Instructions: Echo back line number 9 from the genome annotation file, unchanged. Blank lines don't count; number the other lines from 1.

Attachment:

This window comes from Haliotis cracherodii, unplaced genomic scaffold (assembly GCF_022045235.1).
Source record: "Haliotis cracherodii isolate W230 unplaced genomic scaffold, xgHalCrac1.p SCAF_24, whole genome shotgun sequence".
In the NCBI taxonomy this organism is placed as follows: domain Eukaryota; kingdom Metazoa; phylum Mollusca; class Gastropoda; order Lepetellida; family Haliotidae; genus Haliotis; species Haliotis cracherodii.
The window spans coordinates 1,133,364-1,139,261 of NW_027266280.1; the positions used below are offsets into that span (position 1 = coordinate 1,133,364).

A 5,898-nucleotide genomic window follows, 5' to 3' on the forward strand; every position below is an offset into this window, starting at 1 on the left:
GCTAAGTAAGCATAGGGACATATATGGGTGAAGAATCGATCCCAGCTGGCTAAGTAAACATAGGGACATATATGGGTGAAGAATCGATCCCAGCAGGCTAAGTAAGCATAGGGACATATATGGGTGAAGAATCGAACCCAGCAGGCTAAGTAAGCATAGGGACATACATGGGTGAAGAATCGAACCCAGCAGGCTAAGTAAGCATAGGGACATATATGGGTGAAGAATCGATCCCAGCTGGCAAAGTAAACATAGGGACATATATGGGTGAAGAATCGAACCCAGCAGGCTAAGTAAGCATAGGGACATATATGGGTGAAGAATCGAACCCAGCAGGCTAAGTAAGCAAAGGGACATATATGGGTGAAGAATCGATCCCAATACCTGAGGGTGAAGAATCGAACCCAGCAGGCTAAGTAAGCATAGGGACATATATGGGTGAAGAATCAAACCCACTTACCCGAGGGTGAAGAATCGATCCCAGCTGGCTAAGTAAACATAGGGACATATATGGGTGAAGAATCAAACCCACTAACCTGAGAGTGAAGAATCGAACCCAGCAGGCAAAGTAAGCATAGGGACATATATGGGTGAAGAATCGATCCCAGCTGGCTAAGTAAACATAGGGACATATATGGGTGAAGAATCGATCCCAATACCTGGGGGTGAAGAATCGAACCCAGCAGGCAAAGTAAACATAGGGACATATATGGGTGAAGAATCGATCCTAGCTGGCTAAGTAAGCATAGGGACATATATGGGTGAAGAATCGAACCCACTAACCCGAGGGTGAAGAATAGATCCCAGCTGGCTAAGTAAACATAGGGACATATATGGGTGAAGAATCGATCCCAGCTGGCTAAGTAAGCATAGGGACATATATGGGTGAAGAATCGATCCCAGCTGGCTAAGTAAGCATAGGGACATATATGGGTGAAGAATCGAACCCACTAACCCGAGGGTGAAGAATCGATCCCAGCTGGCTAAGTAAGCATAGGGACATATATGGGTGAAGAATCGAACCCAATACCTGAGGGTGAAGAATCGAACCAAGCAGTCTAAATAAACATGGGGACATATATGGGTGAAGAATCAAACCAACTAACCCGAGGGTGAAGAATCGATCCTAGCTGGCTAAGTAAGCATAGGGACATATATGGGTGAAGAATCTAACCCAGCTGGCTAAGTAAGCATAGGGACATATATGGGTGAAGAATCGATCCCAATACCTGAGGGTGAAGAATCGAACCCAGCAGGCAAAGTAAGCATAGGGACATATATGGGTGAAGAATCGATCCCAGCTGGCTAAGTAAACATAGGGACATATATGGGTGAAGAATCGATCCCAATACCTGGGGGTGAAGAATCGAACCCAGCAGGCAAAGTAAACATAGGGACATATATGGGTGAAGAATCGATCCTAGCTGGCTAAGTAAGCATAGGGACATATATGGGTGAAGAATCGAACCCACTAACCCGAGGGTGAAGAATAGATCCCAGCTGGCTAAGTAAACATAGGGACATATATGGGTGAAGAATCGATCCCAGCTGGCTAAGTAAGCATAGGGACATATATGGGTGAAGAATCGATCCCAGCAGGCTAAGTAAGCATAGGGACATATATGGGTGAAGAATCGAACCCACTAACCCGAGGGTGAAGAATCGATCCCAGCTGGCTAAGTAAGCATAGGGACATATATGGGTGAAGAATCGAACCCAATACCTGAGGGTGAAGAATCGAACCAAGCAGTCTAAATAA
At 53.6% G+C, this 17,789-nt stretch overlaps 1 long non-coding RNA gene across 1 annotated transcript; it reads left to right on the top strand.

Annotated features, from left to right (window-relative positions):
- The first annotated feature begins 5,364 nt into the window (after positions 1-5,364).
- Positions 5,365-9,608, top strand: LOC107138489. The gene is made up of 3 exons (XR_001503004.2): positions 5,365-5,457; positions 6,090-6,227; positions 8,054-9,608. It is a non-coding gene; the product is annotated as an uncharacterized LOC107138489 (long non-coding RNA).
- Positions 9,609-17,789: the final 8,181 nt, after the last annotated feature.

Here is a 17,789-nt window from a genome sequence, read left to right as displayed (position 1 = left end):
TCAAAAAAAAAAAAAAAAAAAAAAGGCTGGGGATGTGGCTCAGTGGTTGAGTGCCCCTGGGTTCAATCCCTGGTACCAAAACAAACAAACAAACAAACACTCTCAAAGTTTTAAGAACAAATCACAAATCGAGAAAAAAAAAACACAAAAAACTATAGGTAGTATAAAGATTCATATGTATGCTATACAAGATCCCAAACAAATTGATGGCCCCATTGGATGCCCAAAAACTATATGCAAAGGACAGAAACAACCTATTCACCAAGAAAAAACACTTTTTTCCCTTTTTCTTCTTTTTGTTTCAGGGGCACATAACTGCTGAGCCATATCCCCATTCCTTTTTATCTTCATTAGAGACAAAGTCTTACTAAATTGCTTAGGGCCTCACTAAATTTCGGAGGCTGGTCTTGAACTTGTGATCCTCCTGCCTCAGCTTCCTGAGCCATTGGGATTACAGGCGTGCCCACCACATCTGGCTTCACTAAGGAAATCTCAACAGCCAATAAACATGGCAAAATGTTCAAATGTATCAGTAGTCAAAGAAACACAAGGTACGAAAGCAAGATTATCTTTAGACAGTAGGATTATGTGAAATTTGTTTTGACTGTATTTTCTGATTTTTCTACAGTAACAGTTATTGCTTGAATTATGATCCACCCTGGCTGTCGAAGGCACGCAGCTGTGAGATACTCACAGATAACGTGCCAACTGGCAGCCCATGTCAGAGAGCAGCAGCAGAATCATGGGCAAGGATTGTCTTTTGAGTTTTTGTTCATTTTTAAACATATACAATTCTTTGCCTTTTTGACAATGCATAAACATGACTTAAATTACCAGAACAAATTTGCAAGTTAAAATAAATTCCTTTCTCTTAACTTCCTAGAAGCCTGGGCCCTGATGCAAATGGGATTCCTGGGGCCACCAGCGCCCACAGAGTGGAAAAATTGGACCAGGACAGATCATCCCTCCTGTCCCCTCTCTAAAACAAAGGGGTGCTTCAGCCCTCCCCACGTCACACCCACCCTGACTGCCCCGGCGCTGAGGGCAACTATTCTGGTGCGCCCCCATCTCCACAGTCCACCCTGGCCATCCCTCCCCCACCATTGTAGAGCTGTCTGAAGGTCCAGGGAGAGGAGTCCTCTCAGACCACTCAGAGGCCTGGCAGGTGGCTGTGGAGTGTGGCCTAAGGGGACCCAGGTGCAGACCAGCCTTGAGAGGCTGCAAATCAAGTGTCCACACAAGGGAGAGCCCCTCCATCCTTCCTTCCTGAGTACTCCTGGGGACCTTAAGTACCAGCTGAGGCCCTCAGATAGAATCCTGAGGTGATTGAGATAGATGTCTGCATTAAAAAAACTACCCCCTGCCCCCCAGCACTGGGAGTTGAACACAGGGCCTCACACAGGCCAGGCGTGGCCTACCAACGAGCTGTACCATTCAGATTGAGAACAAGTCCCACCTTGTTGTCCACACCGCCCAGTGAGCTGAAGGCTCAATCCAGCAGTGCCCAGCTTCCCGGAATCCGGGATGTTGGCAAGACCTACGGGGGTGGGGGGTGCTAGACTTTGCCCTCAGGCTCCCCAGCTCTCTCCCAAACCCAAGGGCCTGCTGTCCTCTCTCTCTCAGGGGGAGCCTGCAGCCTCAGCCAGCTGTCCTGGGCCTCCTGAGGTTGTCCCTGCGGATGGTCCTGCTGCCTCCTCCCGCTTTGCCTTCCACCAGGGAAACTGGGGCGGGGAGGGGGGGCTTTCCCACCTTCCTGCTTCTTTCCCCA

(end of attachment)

- The first annotated feature begins 5,364 nt into the window (after positions 1-5,364).